A Weekly Column
By Joseph Walker


I only saw my mother mad once.

OK, OK – to my brothers and sisters who are reading this, you can stop laughing now.  That was a little inside joke for you guys, selfishly imposed on millions (OK, dozens) of readers out there in honor of Mother’s Day.

The fact is, Mom was . . . um . . . shall we say volatile?  Outspoken would be another good word.  It was said at her funeral that you always knew where you stood with Mom.  What wasn’t said – but was thought by everyone there – was: “Whether you wanted to know or not.”

Don’t get me wrong.  Mom was also all of those lovely virtues Hallmark tosses around every Mother’s Day.  She was sweet.  She was kind.  She was compassionate.  She was loving.  But she was all those things in her own inimitable way.

Take “loving,” for example.  Mom loved her family fiercely.  She was like a lioness, and we were her pride.  And like a lioness, she would occasionally cuff a cub for getting out of line.  Once she blamed my brother Bud for an earthquake – she figured it was Bud doing something he shouldn’t be doing in the basement.  And he got . . . you know . . . cuffed for it – gently, I’m sure (YOU GUYS STOP LAUGHING!).  But there were no apologies when she found out about the earthquake later.  She just said: “I’m sure he deserved it for something.”  And that was that.

But if anyone ever said or did anything against one of her children – including Bud, cuffing or no cuffing – the fangs were bared and the claws came out.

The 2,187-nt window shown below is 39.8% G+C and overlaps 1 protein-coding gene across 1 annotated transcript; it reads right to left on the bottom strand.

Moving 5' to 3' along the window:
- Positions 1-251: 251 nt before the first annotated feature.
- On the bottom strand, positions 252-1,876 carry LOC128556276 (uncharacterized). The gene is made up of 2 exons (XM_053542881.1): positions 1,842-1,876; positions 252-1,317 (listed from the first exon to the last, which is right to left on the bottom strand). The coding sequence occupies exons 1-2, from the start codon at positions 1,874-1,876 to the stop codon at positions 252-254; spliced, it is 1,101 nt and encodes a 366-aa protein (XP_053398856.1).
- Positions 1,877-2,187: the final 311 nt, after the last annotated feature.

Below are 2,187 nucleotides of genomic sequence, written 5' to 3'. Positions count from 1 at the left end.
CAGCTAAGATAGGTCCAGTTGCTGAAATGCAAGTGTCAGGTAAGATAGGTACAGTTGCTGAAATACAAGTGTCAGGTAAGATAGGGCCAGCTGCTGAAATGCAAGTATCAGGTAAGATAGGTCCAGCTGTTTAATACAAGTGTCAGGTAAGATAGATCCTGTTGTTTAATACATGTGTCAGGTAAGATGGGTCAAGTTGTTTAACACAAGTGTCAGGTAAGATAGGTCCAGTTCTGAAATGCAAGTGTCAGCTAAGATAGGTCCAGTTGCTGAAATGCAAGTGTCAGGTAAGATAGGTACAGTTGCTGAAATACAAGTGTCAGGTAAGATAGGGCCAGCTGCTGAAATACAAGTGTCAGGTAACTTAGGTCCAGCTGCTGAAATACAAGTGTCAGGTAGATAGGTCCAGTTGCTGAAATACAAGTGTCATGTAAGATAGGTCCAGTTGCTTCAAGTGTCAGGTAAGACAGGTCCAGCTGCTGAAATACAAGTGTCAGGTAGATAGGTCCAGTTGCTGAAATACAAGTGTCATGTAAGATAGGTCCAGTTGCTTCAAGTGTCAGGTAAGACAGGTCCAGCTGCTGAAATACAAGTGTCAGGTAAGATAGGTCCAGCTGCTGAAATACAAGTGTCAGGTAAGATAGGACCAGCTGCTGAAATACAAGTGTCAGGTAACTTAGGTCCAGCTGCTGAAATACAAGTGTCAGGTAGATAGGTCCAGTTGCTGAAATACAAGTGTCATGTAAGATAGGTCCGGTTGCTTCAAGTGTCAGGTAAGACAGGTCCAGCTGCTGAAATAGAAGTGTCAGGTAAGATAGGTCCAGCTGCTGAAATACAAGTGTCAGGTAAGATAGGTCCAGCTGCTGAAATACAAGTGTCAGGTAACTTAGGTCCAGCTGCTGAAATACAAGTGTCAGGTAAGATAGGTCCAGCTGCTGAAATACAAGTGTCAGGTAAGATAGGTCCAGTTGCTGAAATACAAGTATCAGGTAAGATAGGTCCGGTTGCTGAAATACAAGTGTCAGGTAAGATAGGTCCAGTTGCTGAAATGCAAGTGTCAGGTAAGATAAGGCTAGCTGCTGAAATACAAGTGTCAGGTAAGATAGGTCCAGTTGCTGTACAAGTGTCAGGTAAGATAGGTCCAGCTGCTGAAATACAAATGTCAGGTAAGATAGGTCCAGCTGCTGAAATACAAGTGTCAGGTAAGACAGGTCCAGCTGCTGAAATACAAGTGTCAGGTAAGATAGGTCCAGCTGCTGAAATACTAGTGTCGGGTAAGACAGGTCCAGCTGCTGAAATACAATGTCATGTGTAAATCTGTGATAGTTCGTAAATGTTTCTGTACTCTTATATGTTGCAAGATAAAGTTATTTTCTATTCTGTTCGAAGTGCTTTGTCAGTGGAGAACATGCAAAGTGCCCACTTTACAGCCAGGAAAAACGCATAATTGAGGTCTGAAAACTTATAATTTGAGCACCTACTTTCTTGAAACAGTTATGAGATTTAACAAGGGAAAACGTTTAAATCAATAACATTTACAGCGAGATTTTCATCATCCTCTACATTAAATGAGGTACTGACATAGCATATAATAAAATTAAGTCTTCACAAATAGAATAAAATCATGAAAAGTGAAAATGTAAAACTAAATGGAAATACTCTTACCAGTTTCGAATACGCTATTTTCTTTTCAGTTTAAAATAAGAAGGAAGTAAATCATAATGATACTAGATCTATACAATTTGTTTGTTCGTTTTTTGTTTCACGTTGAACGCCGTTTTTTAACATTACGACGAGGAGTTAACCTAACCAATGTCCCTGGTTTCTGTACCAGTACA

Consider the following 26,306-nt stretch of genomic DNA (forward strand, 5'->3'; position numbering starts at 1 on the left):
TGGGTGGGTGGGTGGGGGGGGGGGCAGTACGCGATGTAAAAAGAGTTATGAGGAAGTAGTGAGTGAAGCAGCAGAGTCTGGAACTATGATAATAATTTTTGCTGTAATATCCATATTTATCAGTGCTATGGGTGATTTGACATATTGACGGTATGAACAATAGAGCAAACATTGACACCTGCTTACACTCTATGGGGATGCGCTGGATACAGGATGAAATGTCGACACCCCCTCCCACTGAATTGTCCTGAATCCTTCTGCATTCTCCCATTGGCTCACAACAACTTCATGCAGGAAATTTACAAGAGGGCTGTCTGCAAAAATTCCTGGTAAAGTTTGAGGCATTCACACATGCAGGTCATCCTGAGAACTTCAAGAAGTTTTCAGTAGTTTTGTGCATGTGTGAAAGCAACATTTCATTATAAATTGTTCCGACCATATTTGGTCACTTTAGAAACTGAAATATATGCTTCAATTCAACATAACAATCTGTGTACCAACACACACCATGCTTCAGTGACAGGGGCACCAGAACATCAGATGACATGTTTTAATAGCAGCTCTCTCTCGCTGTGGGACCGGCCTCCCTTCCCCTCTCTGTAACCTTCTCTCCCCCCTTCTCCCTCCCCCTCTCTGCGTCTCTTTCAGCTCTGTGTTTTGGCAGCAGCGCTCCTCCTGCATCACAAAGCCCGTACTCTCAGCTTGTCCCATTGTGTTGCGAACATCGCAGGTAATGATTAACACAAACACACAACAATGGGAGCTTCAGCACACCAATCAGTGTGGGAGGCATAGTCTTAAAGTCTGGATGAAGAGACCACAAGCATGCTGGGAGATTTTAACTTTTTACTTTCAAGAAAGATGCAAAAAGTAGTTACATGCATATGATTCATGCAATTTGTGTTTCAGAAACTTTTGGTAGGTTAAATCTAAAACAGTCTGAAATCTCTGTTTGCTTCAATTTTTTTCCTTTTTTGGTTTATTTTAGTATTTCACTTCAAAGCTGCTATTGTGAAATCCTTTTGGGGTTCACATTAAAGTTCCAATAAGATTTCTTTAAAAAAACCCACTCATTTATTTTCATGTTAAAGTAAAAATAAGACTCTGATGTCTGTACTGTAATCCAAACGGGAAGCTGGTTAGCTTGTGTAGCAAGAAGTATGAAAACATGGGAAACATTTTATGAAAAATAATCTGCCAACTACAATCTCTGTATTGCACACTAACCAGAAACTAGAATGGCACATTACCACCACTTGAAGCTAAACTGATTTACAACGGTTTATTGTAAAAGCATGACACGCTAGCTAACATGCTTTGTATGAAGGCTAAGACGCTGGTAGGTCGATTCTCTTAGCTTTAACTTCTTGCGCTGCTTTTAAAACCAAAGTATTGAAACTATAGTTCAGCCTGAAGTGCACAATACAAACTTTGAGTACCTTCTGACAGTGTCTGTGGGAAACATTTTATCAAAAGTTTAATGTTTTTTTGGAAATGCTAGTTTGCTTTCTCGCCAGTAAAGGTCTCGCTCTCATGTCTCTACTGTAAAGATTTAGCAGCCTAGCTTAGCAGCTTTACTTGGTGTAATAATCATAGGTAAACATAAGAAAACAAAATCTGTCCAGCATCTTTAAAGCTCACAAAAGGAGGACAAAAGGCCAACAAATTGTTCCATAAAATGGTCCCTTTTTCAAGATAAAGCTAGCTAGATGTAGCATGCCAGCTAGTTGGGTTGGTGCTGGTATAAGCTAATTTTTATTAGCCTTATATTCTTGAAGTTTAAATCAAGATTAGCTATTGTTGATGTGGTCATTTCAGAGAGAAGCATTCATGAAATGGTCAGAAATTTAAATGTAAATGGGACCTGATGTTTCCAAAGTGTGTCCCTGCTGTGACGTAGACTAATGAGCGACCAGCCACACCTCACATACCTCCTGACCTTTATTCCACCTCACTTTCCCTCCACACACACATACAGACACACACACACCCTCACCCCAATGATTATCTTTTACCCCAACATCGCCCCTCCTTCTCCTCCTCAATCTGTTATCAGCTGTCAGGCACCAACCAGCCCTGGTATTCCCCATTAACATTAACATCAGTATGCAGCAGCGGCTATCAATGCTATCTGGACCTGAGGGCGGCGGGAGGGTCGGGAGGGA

Which brings me back to the time I saw her mad – you know, the one I mentioned earlier.  It was Mother’s Day, and my sister was in tears (I won’t say which of my sisters this story involves because I don’t believe in holding family up for public ridicule).  (KATHY, IF YOU DON’T STOP LAUGHING I’M GOING TO TELL EVERYONE HOW OLD YOU ARE!)

Evidently, my sister had teasingly asked her husband (and I just want to say categorically that I adore all of my brothers-in-law, and this is truly no reflection upon them, collectively or individually, no matter what my mother said) what he was going to get her for Mother’s Day.  He replied with a blank stare: “I wasn’t planning on getting anything for you from me.”

My sister was hurt.  “Why not?” she asked.

“Because,” he replied matter-of-factly, “you’re not my mother.”

This is the point at which the smoke started curling out of my mother’s ears.  Her eyes, usually bright and expressive, narrowed into tiny slits.  “But you are the mother of his children,” she said in a voice that was husky and cold.  “You are the mother in his home.  If he can’t respect and honor that on this one special day . . .”

Her voice trailed off, but I think she said something about feeding him to the lions.

As I cowered behind the laundry hamper (this didn’t seem to be a good time to be male and visible), it occurred to me that it wasn’t just my sister to whom this slight was personal.  And it wasn’t about gifts – it was about respect.  For Mom, motherhood wasn’t just a biological fact.  It was omnipresent, embracing and enriching every aspect of her life.  Nor was motherhood something that happened one day in a delivery room.  It was something that happens every day in a kitchen, and in a living room, and in a child’s bedroom and in every room of the house.

I don’t remember what happened as a consequence of that discussion between my mother and my sister, although I’m pleased to report that my brother-in-law survived and has actually become an outstanding Mother’s Day observer.  Yes, he gives my sister nice gifts.  But more, he honors and respects her as the mother of his children and the mother in his home.

Mom would be proud, I think.  At least, she wouldn’t be mad.

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— © Joseph Walker

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